JOHNSON CITY — Nursing home staff who do not comply with state mandated diagnostic COVID-19 tests may lose their job, Gov. Andrew M. Cuomo said Tuesday, after requesting $60 billion in federal funding to help New York.
The governor is expected to issue an executive order requiring all nursing home staff be tested for COVID-19 twice a week, starting this week.
Nursing home staff members cannot be forced to take a test, but Gov. Cuomo said workers who refuse to be tested do not have a right to work in a nursing home.
“I’d have to check with my lawyers because I always get myself into litigation I would say, unnecessarily. We can’t make you take a test,” Gov. Cuomo said. “If a test is available and there’s no cost to you, why wouldn’t you take the test? If you don’t want to take the test, why would we let you work in a nursing home and let you endanger a potentially vulnerable population?”
New York’s COVID-19 fatalities reached at least 21,113 on Tuesday — up from 20,918 on Monday. Johns Hopkins University & Medicine’s online COVID-19 tracker, which includes probable virus deaths in its tally, listed the state’s virus death toll as 21,835 on Tuesday.
The state saw 161 virus-related deaths Monday, including 142 in hospitals and 53 in nursing homes. The death rate is fluctuating slightly, but remains flat after 161 fatalities Sunday and 207 on Saturday.
“We’re just about where we were when we started before we saw the onslaught of the virus,” Gov. Cuomo said of the state’s daily death rate.
The state tested 1,225,113 people as of Tuesday, revealing 338,485 total positive cases of COVID-19. New York’s hospitalization rates continued a downward trend to 7,063 patients Tuesday, down 163, according to the governor’s office.
Three young New Yorkers recently died from inflammatory complications tied to COVID-19, including a 5-year-old boy, 7-year-old boy and 18-year-old woman. The complications cause inflammation of blood vessels and extremities, mimicking symptoms similar to severe illnesses such as Kawasaki disease and toxic shock syndrome.
New York hospitals have 100 reported cases of virus-related illnesses in children — up from 85 cases Monday. To date, the complications predominantly affect toddlers to young teens who do not exhibit respiratory or other typical coronavirus symptoms.
“It can affect the heart,” Gov. Cuomo said. “This is something that is just starting. This is truly a disturbing situation. I know parents around the state and around the country are very concerned about this and they should be. If we have this issue in New York, it’s probably in other states and probably hasn’t been diagnosed yet.”
Of the state’s 100 cases, 29 percent are ages 5-9; 28 percent are ages 10-14; 18 percent are 1-4; 16 percent are ages 15-19, 5 percent are less than a year old and 4 percent are ages 20-21, according to the governor’s office.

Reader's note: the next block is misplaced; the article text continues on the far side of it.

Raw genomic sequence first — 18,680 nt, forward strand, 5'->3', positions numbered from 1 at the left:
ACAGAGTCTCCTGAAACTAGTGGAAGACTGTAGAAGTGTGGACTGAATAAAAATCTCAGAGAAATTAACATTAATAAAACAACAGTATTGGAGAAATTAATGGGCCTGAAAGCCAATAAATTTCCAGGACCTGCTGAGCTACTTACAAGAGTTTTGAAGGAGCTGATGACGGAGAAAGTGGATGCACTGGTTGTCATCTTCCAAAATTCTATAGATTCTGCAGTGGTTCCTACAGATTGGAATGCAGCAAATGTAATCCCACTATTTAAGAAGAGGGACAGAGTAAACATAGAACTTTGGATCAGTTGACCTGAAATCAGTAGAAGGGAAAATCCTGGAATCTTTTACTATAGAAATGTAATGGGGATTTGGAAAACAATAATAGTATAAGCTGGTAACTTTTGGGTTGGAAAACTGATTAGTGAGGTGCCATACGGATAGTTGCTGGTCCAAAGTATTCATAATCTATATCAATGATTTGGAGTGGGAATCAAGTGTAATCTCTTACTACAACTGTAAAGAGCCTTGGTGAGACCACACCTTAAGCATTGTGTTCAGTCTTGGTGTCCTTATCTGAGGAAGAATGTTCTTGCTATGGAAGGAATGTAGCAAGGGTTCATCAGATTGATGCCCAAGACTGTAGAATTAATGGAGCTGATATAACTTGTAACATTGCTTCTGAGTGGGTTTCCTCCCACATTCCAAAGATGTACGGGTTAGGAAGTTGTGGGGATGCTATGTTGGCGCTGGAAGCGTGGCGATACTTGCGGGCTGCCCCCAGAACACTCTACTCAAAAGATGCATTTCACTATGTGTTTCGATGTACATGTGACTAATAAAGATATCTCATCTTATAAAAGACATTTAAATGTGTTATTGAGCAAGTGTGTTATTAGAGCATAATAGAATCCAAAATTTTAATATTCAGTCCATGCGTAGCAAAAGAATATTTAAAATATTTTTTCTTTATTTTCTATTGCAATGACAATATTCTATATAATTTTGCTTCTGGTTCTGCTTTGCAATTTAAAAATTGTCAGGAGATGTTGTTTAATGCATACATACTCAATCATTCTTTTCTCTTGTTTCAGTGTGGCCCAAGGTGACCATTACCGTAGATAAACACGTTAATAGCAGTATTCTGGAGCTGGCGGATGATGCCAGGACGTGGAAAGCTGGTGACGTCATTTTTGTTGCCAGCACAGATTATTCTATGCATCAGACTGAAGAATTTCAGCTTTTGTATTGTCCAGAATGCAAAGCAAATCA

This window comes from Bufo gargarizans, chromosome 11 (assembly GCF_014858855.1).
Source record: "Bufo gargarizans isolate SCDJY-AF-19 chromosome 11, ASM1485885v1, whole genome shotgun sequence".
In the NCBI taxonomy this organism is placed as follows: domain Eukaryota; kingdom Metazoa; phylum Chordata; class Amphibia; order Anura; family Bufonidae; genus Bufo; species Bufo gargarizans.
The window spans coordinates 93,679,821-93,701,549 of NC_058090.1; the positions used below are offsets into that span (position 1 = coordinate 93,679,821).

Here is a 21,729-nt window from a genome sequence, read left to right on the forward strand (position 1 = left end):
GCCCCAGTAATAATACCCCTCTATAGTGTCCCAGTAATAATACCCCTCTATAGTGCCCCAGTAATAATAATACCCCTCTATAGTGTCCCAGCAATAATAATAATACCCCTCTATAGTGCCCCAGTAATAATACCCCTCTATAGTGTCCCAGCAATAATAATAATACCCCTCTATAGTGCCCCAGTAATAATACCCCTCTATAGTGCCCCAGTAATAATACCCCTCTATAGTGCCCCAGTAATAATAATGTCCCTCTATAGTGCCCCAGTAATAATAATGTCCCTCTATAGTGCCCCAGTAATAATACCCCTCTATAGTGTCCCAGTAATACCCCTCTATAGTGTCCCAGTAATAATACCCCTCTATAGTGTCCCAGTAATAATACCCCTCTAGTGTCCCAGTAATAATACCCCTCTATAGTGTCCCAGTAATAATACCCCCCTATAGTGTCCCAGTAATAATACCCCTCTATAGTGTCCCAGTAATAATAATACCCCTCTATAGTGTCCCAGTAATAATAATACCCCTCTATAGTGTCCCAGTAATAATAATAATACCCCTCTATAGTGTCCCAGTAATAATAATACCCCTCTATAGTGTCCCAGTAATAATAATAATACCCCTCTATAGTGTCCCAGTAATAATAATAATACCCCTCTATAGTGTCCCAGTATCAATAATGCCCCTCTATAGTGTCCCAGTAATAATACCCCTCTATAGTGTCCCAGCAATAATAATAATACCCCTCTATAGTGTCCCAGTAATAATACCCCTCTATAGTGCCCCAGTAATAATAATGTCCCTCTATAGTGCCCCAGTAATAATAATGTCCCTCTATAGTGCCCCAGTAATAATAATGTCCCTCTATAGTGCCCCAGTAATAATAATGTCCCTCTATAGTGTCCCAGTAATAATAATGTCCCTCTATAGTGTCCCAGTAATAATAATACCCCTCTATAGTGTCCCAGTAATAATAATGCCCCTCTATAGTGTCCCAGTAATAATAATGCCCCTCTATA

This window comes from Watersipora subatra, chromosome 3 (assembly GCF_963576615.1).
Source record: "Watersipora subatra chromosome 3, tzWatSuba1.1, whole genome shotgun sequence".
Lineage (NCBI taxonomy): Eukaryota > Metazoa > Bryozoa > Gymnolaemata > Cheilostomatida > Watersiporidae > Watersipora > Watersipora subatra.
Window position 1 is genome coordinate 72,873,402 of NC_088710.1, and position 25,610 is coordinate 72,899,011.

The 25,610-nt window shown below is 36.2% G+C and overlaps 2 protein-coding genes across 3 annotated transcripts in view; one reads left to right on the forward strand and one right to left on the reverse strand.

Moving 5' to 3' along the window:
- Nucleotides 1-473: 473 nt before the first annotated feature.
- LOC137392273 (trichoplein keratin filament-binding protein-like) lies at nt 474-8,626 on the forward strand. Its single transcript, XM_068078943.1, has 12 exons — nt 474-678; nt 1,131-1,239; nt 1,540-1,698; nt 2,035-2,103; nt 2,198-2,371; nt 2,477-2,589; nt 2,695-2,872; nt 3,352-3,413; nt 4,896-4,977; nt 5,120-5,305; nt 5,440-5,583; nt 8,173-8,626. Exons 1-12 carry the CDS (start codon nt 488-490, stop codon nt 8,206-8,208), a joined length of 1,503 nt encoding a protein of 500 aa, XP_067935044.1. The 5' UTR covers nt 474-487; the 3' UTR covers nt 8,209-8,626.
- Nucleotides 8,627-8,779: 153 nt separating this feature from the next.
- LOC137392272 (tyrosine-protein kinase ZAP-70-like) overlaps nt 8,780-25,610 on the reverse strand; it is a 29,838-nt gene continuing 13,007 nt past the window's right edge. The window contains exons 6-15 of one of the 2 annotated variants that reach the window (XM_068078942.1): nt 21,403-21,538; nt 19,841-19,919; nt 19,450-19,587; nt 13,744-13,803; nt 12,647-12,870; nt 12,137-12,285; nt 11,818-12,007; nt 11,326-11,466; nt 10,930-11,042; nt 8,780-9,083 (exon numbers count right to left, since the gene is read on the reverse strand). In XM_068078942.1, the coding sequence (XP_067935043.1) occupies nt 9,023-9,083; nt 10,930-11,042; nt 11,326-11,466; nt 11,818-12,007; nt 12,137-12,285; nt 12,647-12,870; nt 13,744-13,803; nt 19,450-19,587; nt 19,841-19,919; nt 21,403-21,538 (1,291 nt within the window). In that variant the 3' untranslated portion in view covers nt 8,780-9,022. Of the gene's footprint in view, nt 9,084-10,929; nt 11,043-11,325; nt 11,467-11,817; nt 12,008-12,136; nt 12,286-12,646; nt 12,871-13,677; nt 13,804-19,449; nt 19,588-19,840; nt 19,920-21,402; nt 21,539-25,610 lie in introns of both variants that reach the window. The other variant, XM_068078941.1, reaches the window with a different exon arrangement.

Medical attention should be sought immediately when a child has a fever lasting more than five days, severe abdominal pain, diarrhea or vomiting, a change in skin color, such as turning pale or blue, trouble breathing, decreased amount or frequency of urination, racing heart rate or infants having difficulty feeding or drinking fluids, according to the governor’s office.
Dozens of state medical officials are leading the investigation into the cases with Centers for Disease Control and Prevention (CDC). The findings will be shared nationwide.
The National Governors Association renewed its bipartisan request Tuesday for the third time for $500 billion from the federal government to rebuild state economies. Gov. Cuomo first issued the joint statement with association Chairman Maryland Larry Hogan, a Republican, on April 12 and again April 17.
“Democrats and Republicans working together will make this statement, and Washington should listen,” Gov. Cuomo said.
The governor has pleaded for federal funding for state and local governments for weeks to prevent a 20 percent cut to schools, hospitals and localities as New York faces a minimum $13.3 billion budget shortfall.
The state needs $61 billion in federal support, Gov. Cuomo said Tuesday.
“Washington must act smartly,” Gov. Cuomo said. “There has to be a time in history when the federal government is willing to stop playing partisan politics. If it’s not through this experience, this crisis, it will never be.”
Several members of the state’s congressional delegation plan to push Gov. Cuomo’s proposed Americans First Law to prohibit corporations from receiving federal coronavirus funding if they do not rehire its same number of employees as before the pandemic.
The governor held up several masks sent to New York from across the country in the state’s fight against the pandemic.
“Even if it says nothing, it does say something,” Gov. Cuomo said. “When you wear a mask, you say, to everyone you walk past, ‘I respect you. I respect your health. I respect your privacy. I respect your space.’
“We have a reciprocal responsibility that says I am going to respect you and you’re going to help me and respect me. That’s how you battle community spread — with community unity. That’s what the mask says.”